Forum for Science, Industry and Business

Sponsored by:     3M 
Search our Site:

 

Stanford researchers shed light on black box of gestational diabetes

02.11.2007
A protein in the pancreas is giving researchers at the Stanford University School of Medicine their first chance at cracking the code that determines how diabetes develops during pregnancy, a finding that could lead to new treatments for all forms of diabetes.

The study may help explain why roughly 5 percent of women develop diabetes temporarily while pregnant, a condition called gestational diabetes. That condition is a leading cause of birth defects and can predispose the child to develop diabetes later in life.

"The basis of gestational diabetes has been a black box," said Seung Kim, MD, PhD, associate professor of developmental biology and senior author on the study. The results will be published in the Nov. 2 issue of the journal Science.

The protein Kim and his colleagues studied, called menin, was already known to have a role in preventing cancer in the pancreas and other organs. When menin is present it blocks the growth of pancreatic cells and, in that way, prevents cancer.

However, cells of the hormone-producing part of the pancreas, called the islets, need to grow in pregnant women or when people gain weight as a way of providing enough insulin for the burgeoning supply of cells. The increase in pancreas islet cells provides the additional insulin needed for the cells of the body to take up sugar from the blood. After a pregnant woman delivers her child, the pancreatic islets return to their original size.

According to Kim's work in mice, the pancreas accomplishes that adaptive growth by producing less menin during pregnancy. With less of the brake present, the pancreatic islet cells can divide, and this growth provides the additional insulin. Within a week after delivery the menin levels in the mice were back up to normal and the pancreatic islets began shrinking to their original size.

When Kim and postdoctoral scholar Satyajit Karnik, PhD, first author of the study, created mice that produce too much menin, the islets couldn't grow sufficiently during pregnancy and the mice ended up with gestational diabetes.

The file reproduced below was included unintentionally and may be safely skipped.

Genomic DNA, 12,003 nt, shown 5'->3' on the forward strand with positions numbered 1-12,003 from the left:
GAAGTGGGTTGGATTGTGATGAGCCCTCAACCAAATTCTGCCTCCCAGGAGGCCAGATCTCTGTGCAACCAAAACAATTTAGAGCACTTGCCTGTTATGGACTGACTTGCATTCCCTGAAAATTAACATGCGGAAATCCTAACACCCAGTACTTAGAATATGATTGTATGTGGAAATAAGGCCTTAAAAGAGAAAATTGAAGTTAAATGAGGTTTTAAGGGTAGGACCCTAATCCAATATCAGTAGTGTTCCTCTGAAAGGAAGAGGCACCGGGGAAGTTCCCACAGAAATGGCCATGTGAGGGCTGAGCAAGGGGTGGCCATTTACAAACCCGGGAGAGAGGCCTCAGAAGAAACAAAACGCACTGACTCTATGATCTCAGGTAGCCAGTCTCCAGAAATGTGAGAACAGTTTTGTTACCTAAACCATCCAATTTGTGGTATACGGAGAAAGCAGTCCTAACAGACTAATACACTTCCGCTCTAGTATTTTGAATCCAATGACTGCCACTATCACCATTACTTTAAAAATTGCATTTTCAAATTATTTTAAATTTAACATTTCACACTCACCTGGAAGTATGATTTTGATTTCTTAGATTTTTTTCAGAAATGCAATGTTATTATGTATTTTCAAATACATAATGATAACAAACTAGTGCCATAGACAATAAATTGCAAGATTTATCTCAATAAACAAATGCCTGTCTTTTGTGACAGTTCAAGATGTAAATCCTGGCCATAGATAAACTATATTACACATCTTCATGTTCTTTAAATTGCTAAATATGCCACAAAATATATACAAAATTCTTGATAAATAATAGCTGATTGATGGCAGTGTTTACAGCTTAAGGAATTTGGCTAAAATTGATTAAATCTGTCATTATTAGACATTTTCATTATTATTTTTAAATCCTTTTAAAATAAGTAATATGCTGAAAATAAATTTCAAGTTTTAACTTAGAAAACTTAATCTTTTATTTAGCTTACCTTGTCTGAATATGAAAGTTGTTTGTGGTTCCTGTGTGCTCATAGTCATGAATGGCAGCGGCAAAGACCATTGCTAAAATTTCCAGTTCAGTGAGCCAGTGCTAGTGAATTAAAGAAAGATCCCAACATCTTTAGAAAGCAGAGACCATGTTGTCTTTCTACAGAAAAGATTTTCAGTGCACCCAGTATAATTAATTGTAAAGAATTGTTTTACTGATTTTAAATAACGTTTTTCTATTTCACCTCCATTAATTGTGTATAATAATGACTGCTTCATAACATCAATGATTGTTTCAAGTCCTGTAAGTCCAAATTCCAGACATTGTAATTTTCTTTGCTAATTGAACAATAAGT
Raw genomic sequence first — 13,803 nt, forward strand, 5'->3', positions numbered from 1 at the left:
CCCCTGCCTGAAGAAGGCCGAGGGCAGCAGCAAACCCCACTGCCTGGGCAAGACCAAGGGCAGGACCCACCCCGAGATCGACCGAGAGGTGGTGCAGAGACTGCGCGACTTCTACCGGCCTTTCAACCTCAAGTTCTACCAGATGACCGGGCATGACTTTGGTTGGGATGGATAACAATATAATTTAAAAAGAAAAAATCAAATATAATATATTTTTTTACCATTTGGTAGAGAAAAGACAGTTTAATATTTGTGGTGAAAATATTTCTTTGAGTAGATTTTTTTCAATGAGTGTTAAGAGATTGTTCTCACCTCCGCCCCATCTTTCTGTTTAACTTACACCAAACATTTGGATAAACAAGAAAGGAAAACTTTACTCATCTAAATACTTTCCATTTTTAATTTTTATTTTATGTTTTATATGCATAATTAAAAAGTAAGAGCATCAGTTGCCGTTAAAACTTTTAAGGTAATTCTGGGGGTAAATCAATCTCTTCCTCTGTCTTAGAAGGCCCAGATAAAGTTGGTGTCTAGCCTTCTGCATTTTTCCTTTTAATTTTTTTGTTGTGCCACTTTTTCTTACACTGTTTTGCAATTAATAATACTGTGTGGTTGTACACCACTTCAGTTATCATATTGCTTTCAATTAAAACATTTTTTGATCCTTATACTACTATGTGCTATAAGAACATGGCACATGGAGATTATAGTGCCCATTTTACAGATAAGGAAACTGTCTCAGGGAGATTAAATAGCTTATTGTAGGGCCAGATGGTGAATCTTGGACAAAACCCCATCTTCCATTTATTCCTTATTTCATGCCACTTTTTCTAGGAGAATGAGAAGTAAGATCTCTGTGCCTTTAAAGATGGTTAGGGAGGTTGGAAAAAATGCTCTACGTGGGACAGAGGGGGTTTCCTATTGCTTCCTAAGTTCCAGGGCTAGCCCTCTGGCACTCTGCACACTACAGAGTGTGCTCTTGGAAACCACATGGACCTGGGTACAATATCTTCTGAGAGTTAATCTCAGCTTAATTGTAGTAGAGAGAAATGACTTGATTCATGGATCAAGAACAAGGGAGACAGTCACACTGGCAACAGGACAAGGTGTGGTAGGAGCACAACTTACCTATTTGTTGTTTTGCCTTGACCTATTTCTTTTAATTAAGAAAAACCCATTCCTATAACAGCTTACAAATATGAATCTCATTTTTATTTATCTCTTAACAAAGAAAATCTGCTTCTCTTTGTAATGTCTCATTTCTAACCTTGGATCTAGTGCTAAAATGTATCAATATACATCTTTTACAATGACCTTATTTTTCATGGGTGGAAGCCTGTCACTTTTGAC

"This suggests that there is an internal code for controlling pancreatic islet growth, a code we intend to crack," Kim said. That code appears to be regulated partly by the level of menin.

Kim's group also showed that a natural way of regulating the amount of menin present in the pancreas is through a hormone called prolactin, which is abundant in pregnant women. Other researchers had previously shown that prolactin during pregnancy stimulates the islet cells to start dividing, but how it accomplished this stimulation was unclear.

Kim and Karnik suspected menin might be the link other researchers had been looking for. To test that idea, they gave prolactin to nonpregnant mice. As predicted, menin levels dropped and the pancreas increased in size, mimicking what is seen during pregnancy.

Kim said that although most of this research relates to menin regulation during pregnancy, similar forces may be at work in obese adults with diabetes. He and Karnik found that obese mice have less menin in the pancreas than mice at a normal weight. That finding suggests that menin may have a central role in obesity-related diabetes as well.

Kim said prolactin may be just one way of regulating menin levels and as a result regulating pancreatic growth. Other hormones may be involved in increasing or decreasing menin in nonpregnant adults.

Understanding the mechanisms of regulating menin should lead to new ways of growing islets for transplantation into people with type-1 diabetes and could lead to new treatments for diabetes in pregnant women or obese adults, Kim said.

Gestational diabetes, which is on the rise nationwide, is becoming more recognized as a significant risk to mothers and their babies. Sen. Hillary Rodham Clinton, D-NY, recently cosponsored a bill aimed at devoting more funding to understanding, preventing and treating the disease.

Amy Adams | EurekAlert!
Further information:
http://mednews.stanford.edu